In addition, there is a dose-response relationship confirmed in several epidemiological studies that show pronounced cardiovascular and metabolic health benefits thanks to the regular consumption of 5-6 or more cups of green tea per day, which means way less with matcha. (7)
Likewise with the increase of thermogenesis and fat oxidation, thanks to which obese people can lose weight.
“These findings suggest that EGCG alone has the potential to increase fat oxidation in men and may thereby contribute to the anti-obesity effects of green tea” (8).
Matcha is also useful for cancer control given its high EGCG levels, including, but not limited to its mitigating effect with regard to radiotherapy’s ionizing damage, for both breast and prostate cancer tissue. To this end, EGCG was shown to suppress:
“… cell proliferation and invasion; (2) arrest of cell cycles at the G0/G1 phase; (3) reduction of activation of MMP9/MMP2, expressions of Bcl-2/Bax, c-Met receptor, NF-κB, and the phosphorylation of Akt. MDA-MB-231 cells exposed to 5-10 µM EGCG also showed significant augmentation of the apoptosis inducing effects of γ-radiation, concomitant with reduced NF-κB protein level and AKT phosphorylation. These results provide hitherto unreported evidence that EGCG potentiated efficacy of radiotherapy in breast cancer patients, and raise the possibility that this tea polyphenol has potential to be a therapeutic adjuvant against human metastatic breast cancer. (9)
EGCG-rich matcha also has a favorable influence on prostate cancer, in particular on the PSA, HGF and VEFT pathways.
“Our results show a significant reduction in serum levels of PSA, HGF, and VEGF in men with prostate cancer after brief treatment with EGCG (Polyphenon E), with no elevation of liver enzymes. These findings support a potential role for Polyphenon E in the treatment or prevention of prostate cancer.” (10)
As we have seen, the health benefits associated with green tea consumption in general and matcha in particular have been corroborated in many studies showing a favorable impact on mind clarity, chemoprevention, cancer control, obesity, hypercholesterolemia, atherosclerosis, Parkinson’s disease, Alzheimer’s disease and other aging-related disorders.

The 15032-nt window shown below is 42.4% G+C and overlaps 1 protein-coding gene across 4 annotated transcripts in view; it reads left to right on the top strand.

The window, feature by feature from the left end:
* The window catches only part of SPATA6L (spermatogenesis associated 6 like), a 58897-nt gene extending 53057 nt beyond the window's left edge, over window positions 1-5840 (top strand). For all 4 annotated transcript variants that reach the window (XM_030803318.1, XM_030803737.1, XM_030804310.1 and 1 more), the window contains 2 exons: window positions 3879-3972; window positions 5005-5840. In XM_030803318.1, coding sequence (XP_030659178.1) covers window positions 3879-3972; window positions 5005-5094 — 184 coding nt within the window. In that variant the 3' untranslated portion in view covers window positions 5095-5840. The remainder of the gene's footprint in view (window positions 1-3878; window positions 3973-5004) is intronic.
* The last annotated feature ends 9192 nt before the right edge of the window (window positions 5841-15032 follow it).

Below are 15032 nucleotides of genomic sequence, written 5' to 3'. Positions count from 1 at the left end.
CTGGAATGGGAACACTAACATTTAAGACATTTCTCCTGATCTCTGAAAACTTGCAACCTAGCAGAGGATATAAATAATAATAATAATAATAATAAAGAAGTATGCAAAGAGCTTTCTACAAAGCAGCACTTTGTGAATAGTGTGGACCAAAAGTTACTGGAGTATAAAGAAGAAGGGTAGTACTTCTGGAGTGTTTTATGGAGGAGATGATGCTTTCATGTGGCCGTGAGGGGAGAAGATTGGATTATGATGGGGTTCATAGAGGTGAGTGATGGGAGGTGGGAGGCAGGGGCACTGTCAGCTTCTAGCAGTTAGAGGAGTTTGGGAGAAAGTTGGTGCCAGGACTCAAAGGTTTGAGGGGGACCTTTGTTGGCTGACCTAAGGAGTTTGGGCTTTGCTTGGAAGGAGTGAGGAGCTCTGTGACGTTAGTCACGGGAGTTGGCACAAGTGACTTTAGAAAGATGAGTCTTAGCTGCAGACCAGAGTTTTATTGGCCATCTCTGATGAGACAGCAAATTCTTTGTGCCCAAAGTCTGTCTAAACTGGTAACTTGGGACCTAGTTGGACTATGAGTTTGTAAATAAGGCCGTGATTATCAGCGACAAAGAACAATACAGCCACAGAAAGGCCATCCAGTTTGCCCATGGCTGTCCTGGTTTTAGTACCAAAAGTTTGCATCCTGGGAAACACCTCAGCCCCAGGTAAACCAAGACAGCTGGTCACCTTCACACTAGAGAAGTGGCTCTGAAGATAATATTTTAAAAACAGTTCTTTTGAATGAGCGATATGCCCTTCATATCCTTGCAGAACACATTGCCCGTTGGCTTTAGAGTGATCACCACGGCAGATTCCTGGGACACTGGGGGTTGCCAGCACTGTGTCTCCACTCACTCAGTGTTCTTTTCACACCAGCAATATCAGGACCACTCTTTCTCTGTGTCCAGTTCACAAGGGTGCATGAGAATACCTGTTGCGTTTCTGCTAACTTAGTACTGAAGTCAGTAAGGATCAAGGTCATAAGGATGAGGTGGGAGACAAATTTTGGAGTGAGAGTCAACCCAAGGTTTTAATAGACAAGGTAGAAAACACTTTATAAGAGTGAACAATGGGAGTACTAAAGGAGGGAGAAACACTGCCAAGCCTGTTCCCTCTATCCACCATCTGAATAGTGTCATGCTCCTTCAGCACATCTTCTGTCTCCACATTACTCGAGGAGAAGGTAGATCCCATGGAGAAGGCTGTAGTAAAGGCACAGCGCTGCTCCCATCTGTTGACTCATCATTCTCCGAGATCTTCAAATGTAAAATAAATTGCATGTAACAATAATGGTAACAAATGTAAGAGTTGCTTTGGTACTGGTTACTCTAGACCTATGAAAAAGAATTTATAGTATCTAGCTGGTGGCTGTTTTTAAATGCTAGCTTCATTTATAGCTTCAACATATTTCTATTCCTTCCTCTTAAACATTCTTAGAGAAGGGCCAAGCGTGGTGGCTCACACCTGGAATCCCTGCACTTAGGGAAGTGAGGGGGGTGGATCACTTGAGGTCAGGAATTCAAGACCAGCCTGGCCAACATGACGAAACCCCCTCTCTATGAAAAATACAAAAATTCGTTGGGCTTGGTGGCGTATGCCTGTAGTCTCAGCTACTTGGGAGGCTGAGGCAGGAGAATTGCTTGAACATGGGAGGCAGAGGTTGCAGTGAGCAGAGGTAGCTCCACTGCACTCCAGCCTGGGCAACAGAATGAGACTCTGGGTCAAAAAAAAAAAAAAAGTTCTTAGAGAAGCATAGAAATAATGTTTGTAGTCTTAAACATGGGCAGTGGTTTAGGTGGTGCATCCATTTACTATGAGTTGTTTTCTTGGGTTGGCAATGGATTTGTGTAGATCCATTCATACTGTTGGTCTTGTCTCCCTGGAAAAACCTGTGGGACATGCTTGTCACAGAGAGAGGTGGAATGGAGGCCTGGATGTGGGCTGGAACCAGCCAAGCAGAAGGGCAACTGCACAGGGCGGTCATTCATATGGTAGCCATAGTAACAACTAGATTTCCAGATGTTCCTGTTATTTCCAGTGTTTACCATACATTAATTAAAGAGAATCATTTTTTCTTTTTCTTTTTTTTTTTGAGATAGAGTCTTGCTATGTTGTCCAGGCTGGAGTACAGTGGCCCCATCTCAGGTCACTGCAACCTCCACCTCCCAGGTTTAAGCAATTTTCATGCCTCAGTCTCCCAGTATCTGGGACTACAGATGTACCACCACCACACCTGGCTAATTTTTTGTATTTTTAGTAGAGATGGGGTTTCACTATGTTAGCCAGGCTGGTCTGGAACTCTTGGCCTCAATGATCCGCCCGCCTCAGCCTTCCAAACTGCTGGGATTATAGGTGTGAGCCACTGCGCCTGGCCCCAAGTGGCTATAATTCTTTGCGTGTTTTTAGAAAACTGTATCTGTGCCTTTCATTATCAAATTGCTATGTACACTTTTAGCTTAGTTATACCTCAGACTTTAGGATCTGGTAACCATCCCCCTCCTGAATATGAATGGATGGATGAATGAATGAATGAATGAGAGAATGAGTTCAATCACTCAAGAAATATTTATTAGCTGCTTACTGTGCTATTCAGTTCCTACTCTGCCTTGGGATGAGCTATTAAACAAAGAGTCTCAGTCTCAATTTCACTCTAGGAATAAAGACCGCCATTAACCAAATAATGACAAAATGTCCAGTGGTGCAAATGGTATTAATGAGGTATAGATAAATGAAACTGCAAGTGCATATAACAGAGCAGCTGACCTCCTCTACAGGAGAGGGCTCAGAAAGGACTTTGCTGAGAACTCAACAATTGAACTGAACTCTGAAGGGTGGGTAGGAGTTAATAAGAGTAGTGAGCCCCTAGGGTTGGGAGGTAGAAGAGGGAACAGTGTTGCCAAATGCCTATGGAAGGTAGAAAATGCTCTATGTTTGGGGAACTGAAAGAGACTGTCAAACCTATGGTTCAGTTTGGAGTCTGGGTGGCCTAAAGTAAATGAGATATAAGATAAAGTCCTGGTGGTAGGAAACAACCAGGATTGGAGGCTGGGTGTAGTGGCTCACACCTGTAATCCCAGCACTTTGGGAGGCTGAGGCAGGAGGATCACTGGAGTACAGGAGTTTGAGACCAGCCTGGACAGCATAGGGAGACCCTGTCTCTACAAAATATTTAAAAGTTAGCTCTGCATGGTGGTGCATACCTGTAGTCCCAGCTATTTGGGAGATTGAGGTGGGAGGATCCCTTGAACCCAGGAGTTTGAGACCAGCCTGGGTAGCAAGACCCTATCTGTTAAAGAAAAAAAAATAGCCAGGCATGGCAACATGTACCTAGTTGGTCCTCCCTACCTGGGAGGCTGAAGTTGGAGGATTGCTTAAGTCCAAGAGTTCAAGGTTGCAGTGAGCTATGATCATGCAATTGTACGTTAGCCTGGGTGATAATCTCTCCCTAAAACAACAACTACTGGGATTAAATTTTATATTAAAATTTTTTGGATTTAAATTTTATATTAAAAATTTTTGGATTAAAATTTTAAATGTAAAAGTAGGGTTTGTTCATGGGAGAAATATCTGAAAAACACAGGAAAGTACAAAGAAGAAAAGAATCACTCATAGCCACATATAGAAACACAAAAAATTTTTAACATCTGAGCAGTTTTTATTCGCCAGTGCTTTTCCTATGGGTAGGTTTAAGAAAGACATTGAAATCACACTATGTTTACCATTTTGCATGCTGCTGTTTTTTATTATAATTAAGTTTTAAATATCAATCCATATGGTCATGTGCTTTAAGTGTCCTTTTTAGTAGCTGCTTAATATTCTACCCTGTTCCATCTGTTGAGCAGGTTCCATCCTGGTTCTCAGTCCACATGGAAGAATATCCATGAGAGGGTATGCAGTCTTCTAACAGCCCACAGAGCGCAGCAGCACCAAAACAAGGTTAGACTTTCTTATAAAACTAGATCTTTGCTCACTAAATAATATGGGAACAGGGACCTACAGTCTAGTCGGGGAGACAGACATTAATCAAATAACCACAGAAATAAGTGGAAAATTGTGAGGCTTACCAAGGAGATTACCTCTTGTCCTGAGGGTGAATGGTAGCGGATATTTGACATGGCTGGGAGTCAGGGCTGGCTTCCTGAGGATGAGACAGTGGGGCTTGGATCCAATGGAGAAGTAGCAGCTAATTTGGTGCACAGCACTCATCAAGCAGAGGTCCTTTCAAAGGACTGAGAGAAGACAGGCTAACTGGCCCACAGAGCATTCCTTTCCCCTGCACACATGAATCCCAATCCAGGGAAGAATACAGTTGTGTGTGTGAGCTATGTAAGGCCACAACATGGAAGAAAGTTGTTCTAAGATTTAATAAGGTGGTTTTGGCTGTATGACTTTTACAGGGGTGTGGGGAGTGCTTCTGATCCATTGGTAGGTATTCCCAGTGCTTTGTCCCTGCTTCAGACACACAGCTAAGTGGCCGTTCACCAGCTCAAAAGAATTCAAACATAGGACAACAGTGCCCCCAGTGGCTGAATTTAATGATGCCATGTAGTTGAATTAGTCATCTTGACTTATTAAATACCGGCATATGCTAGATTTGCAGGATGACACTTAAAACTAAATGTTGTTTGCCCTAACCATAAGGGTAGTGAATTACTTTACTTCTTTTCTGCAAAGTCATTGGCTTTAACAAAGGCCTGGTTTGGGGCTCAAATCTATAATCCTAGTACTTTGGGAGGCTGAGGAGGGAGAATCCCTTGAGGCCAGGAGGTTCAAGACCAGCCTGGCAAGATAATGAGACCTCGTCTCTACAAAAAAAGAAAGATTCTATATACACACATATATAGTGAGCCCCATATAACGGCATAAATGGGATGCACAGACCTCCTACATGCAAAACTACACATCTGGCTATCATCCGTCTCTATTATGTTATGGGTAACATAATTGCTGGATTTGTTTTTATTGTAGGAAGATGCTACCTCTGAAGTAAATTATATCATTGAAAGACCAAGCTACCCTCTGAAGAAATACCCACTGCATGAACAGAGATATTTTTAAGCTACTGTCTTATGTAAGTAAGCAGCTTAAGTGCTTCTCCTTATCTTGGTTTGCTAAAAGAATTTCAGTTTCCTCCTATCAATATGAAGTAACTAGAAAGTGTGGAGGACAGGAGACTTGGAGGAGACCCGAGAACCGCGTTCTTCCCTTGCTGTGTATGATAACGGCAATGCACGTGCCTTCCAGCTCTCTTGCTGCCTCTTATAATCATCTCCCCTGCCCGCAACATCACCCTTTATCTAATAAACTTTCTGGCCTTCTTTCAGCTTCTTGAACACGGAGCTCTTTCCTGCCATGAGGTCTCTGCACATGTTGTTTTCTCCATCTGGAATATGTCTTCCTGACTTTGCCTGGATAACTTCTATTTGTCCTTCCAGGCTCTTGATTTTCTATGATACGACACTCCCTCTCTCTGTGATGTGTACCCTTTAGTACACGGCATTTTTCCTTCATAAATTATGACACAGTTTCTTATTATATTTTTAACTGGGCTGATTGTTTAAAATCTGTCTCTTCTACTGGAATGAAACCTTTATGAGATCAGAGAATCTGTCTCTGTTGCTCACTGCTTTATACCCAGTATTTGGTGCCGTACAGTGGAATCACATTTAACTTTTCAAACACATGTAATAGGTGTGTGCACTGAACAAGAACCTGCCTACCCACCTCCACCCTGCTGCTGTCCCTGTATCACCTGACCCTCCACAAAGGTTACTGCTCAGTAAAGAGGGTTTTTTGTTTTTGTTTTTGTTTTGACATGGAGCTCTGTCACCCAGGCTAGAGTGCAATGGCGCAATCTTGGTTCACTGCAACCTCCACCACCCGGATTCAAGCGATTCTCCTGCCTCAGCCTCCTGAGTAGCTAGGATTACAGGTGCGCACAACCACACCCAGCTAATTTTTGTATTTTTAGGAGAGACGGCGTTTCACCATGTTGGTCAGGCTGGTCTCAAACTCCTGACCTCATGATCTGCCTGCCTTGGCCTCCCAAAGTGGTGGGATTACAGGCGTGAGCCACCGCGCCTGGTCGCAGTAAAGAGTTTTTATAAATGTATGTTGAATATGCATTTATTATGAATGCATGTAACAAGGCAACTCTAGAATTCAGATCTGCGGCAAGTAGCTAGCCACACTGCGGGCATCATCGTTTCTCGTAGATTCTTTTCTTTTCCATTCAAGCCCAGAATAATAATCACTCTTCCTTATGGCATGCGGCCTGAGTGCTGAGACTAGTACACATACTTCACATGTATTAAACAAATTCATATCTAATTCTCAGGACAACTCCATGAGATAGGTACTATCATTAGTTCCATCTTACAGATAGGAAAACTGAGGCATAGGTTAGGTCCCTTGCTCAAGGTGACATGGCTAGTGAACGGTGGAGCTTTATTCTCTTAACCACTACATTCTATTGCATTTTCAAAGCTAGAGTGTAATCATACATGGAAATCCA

Another comparative benefit of matcha over other green teas is that its active antioxydant-rich polyphenolic catechins, particularly epigallocatechin-3-gallate (EGCG), the most active catechins are much more concentrated, thanks to which its bio-availablity is much better. In addition, matcha has a much better nutrient profile, loaded with amino acides, chlorophyll, minerals and vitamins, in particular, A, B-complex, C, E, and K). One cup of matcha usually contains the benefits of 10 cups of green tea and thanks to its powder form, it can be blended in vegan omega-rich smoothies, thanks to which its bio-availability is enhanced.
However, because matcha’s production is quite labor intensive, (It can take up to one hour to grind 30 grams of matcha leaves), (11) Matcha green tea tends to be expensive. But it is well worth it. And one does not need to consume as much matcha powder as green tea infusions in order to benefit from this plant’s benefits. The flavour of high-grade matcha (dominated by its amino acids, in particular L theanine) is analagous to some of the best wine bouquets while its soothing and health benefits help to activate many biochemical pathways.